Are your socially anxious teens surviving school?

Socially anxious adolescents struggle in the presence of others. Some don’t know what to say, some become self-conscious, and some feel as if they have nothing to contribute. Others feel judged and go out of their way to avoid being the center of attention. Simple things like accidently dropping a pencil, asking to use the bathroom, or getting up to throw something in the trash are treated as a crisis. Social anxiety can create problems in other areas of life, including the inability to simply feel at peace with oneself in large groups, classrooms, and school.

The dilemma: Avoidance of social situations can result in isolation, loneliness, despair, depression, increased stress, and suicide risk. Approaching social situations, especially without confidence, can be downright painful. Classes may be skipped and grades may drop.

Individual services for social anxiety is a challenge: The task is to make a connection without overwhelming the individual. Sometimes teens find “therapy” downright painful. Sometimes it “works” for a short period, but teens also need to find their way within their own peer groups.

Groups allow teens to participate passively, contribute without disclosure, and to experiment with finding their voice. It is not all about them all of the time. What a perfect venue for providing a service that is indirect yet direct! While individual services are helpful for solving emotional problems, group services replicate reality more realistically than 1:1 services with an adult. If teens are in places where peers offer spontaneous interactions while brainstorming solutions to conflict and emotional problems, the teen will be exposed to what life could be like if they open up. The increased comfort of speaking up and participating will translate into other peer settings- including school and eventually work.

Feeling comfortable speaking up and finding one’s voice is a powerful thing!

Does your teen have debilitating social anxiety? Please don’t hesitate to contact me…

Depressed? Anxious? Here’s What You Can Gain and Obtain

Most people who have more than their fair share of depression and anxiety are often seeking ways to decrease depressive and anxiety symptoms. In other words, they want to not be depressed and not have significant anxiety. If the symptoms are extreme or significant the person may start to avoid a lot of things, such as getting out of bed and going to places to that prompt panic attacks. Lifestyles can become restricted and the person may stop going to events or venues where they have the feelings they don’t want. Medications might be pursued, evaluated, and re-evaluated to see if they “work” or they “don’t work”.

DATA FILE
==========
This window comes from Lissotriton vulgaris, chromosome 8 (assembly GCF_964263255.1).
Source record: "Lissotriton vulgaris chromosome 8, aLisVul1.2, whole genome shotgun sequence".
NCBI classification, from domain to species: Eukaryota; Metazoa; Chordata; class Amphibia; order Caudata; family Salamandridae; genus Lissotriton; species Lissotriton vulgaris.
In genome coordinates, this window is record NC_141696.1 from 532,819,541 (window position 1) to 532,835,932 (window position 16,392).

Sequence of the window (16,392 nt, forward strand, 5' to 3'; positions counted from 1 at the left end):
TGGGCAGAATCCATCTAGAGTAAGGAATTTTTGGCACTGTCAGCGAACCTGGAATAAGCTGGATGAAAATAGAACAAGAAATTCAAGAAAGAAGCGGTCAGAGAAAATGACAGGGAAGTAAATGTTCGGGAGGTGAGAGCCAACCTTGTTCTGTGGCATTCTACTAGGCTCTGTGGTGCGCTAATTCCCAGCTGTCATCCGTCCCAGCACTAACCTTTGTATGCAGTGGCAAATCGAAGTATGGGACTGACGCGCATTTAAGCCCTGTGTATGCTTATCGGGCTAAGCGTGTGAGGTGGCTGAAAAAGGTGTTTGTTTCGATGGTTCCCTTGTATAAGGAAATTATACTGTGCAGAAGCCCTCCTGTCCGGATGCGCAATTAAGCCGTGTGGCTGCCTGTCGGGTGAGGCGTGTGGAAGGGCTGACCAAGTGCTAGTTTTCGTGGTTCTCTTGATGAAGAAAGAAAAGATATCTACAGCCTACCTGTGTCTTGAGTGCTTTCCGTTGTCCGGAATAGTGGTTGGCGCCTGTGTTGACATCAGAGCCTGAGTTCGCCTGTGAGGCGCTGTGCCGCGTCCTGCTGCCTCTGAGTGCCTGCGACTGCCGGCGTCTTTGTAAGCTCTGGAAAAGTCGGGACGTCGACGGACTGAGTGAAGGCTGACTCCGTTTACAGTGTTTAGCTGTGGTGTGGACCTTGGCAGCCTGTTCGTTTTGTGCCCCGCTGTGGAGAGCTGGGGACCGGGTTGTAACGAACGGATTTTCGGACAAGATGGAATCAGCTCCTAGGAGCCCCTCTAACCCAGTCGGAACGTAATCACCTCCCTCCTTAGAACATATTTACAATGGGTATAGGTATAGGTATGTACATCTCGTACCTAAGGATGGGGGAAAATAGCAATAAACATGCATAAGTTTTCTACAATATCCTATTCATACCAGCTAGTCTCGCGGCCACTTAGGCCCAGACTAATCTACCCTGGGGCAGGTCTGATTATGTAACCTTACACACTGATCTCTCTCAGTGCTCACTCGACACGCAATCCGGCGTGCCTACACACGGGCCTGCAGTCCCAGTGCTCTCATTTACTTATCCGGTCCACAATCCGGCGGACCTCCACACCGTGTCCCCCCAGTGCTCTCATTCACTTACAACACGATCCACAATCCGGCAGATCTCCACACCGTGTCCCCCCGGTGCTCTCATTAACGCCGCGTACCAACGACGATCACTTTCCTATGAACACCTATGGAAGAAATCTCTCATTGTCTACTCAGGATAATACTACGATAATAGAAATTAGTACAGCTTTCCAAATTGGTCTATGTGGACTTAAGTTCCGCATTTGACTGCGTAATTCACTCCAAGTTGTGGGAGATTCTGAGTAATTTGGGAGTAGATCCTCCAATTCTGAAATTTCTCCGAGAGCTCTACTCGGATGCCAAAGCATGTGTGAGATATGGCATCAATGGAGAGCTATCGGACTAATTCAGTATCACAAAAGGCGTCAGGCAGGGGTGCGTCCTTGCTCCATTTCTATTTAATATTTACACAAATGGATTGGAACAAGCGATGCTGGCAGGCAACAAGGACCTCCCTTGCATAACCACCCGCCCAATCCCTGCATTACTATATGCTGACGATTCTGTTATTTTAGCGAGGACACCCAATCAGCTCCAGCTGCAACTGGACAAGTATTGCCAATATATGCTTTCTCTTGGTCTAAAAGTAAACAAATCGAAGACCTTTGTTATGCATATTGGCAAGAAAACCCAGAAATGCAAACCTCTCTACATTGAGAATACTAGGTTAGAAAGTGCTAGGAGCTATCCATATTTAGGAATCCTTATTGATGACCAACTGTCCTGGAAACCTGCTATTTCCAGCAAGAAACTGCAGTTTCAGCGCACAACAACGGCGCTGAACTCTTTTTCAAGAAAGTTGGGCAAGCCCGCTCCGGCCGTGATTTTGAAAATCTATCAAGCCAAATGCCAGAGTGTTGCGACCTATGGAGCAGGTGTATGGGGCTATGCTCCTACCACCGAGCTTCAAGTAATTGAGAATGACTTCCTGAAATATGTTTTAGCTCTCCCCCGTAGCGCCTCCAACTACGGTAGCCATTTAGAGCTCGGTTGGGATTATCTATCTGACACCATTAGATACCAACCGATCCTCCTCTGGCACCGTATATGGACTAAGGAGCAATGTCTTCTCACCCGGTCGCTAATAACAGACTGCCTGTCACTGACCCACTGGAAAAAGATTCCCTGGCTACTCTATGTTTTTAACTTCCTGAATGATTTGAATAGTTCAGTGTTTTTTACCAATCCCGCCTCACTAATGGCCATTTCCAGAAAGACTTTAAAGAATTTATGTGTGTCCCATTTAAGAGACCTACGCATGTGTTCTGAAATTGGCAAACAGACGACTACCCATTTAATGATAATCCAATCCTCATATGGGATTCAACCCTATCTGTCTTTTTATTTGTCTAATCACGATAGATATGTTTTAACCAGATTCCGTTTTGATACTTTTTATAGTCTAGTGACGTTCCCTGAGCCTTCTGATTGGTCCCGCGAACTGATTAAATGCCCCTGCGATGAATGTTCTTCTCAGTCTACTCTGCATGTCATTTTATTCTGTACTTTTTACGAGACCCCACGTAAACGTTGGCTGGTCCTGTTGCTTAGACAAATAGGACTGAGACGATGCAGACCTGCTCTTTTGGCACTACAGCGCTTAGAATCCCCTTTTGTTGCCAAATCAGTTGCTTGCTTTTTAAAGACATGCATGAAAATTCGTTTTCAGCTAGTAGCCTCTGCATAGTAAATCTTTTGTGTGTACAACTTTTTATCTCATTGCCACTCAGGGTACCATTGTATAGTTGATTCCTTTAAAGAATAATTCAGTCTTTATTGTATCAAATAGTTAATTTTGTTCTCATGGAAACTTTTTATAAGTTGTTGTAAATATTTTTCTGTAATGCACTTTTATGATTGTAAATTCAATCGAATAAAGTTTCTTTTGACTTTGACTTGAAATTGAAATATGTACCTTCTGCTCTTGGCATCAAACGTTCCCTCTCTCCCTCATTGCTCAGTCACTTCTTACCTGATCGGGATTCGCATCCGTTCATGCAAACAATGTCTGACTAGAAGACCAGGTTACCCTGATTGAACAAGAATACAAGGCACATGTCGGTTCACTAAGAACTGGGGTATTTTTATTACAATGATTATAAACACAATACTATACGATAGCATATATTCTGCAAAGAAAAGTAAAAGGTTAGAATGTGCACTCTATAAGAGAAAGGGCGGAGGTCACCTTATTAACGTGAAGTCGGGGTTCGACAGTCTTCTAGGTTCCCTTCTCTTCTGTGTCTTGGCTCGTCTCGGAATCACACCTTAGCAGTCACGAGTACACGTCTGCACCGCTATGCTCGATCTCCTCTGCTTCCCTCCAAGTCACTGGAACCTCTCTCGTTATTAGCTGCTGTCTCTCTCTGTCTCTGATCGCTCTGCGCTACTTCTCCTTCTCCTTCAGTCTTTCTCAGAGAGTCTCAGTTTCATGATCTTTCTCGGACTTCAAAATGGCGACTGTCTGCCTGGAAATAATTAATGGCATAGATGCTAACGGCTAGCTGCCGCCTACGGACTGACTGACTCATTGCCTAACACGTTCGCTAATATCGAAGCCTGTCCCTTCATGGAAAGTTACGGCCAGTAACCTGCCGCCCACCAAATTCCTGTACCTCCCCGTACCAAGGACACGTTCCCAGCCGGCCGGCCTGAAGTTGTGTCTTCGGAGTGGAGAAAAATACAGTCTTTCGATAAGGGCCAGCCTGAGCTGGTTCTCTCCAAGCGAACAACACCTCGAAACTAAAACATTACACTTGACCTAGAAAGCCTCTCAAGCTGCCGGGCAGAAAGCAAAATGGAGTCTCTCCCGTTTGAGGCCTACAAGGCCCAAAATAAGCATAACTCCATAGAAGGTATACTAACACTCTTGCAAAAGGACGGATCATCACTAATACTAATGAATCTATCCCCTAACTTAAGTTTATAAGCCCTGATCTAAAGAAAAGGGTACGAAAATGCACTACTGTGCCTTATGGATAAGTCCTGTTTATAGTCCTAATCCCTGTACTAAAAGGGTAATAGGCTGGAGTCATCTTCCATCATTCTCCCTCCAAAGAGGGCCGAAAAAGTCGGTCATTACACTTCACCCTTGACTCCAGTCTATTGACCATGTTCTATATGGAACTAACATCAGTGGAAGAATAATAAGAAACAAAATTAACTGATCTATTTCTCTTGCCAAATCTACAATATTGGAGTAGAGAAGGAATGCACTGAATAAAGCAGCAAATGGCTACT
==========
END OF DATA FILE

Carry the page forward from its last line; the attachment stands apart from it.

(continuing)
If you are a depressed or anxious person, it might be worth considering what it is that you want more of, you would like to have, or what you value in your life. Instead of thinking what do I want to avoid start thinking about what you want to have more of in your life. What is it that would make your life more fulfilling, more engaging, more interesting, more desirable, or more alive? What is actually important to you? Sometimes people are so focused on what they are trying to get rid of they stop pursuing what they want.

Figuring out what you want more of ties in to your values, your energy, and your time. Are you sacrificing what is important to you because you are avoiding negative feelings? Have you stopped seeking activities that give you pleasure, fulfillment, obligation, a sense of contribution, or the opportunity to enhance an important relationship? If depression and anxiety interfere, this is a good time to evaluate what you might have to tolerate to go after more of what you want.

Sometimes, if people have more of what they want, their buffer against depression and anxiety can be tolerated more naturally. Some people get panic attacks at work, but because their job is important to them, they find a way to bear with them. Sometimes people get depressed when important things are lost, but because they have other important and meaningful activities in their life, the depression is bearable.

People who have fulfilled lives often have a wide range of things that give them pleasure, provide a sense of work/ mastery, invest in important relationships, and find new relationships when important ones end. Diversity and stability of the good things can help people shore up more resources when things go south and important jobs and relationships end.

 

 

 

 

What if I’m wrong?

Here are a couple of thoughts on the business of being “wrong.” First, the question itself begs a certain dichotomy to form in a relationship. It implies a one-up, one-down position. It can make one person more powerful, keep another at a distance, or in extreme circumstances serve as an opportunity to belittle or berate. What does being “wrong” imply about the relationship, the importance of keeping a relationship, or the way that people will continue to relate to each other? Is it worth it to damage or hurt a relationship to be “right”? If one person is “wrong”, then how is the relationship handled in the future? How do people move forward?